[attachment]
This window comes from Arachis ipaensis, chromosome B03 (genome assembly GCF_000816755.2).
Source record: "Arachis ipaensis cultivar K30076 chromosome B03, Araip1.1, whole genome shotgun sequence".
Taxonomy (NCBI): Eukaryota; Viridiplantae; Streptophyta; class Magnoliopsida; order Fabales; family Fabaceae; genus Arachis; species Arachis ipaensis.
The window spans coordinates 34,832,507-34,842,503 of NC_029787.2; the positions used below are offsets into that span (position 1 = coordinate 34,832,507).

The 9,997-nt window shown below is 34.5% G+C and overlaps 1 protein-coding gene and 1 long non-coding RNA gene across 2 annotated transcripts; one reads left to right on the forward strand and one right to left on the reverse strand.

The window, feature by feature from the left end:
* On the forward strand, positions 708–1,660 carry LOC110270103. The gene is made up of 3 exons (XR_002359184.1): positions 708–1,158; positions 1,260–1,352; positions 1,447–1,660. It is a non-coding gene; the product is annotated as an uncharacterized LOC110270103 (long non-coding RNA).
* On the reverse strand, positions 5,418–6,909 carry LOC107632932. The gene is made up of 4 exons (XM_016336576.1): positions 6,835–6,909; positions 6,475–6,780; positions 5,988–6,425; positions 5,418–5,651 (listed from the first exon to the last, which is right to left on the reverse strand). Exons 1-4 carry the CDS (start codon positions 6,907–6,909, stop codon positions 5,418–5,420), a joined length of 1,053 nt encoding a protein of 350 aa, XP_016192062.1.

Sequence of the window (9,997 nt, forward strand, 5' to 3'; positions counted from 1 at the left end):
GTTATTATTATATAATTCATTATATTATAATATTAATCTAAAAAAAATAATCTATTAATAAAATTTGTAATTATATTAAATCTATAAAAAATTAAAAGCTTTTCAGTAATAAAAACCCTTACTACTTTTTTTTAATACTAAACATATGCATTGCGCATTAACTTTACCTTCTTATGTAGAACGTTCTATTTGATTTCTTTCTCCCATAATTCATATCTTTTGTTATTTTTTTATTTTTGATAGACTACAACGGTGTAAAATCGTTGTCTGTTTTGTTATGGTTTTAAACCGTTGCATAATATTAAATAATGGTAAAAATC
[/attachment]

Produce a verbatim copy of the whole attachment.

This window comes from Arachis ipaensis, chromosome B03 (genome assembly GCF_000816755.2).
Source record: "Arachis ipaensis cultivar K30076 chromosome B03, Araip1.1, whole genome shotgun sequence".
Taxonomy (NCBI): Eukaryota; Viridiplantae; Streptophyta; class Magnoliopsida; order Fabales; family Fabaceae; genus Arachis; species Arachis ipaensis.
The window spans coordinates 34,832,507-34,842,503 of NC_029787.2; the positions used below are offsets into that span (position 1 = coordinate 34,832,507).

The 9,997-nt window shown below is 34.5% G+C and overlaps 1 protein-coding gene and 1 long non-coding RNA gene across 2 annotated transcripts; one reads left to right on the forward strand and one right to left on the reverse strand.

The window, feature by feature from the left end:
* On the forward strand, positions 708–1,660 carry LOC110270103. The gene is made up of 3 exons (XR_002359184.1): positions 708–1,158; positions 1,260–1,352; positions 1,447–1,660. It is a non-coding gene; the product is annotated as an uncharacterized LOC110270103 (long non-coding RNA).
* On the reverse strand, positions 5,418–6,909 carry LOC107632932. The gene is made up of 4 exons (XM_016336576.1): positions 6,835–6,909; positions 6,475–6,780; positions 5,988–6,425; positions 5,418–5,651 (listed from the first exon to the last, which is right to left on the reverse strand). Exons 1-4 carry the CDS (start codon positions 6,907–6,909, stop codon positions 5,418–5,420), a joined length of 1,053 nt encoding a protein of 350 aa, XP_016192062.1.

Sequence of the window (9,997 nt, forward strand, 5' to 3'; positions counted from 1 at the left end):
GTTATTATTATATAATTCATTATATTATAATATTAATCTAAAAAAAATAATCTATTAATAAAATTTGTAATTATATTAAATCTATAAAAAATTAAAAGCTTTTCAGTAATAAAAACCCTTACTACTTTTTTTTAATACTAAACATATGCATTGCGCATTAACTTTACCTTCTTATGTAGAACGTTCTATTTGATTTCTTTCTCCCATAATTCATATCTTTTGTTATTTTTTTATTTTTGATAGACTACAACGGTGTAAAATCGTTGTCTGTTTTGTTATGGTTTTAAACCGTTGCATAATATTAAATAATGGTAAAAATC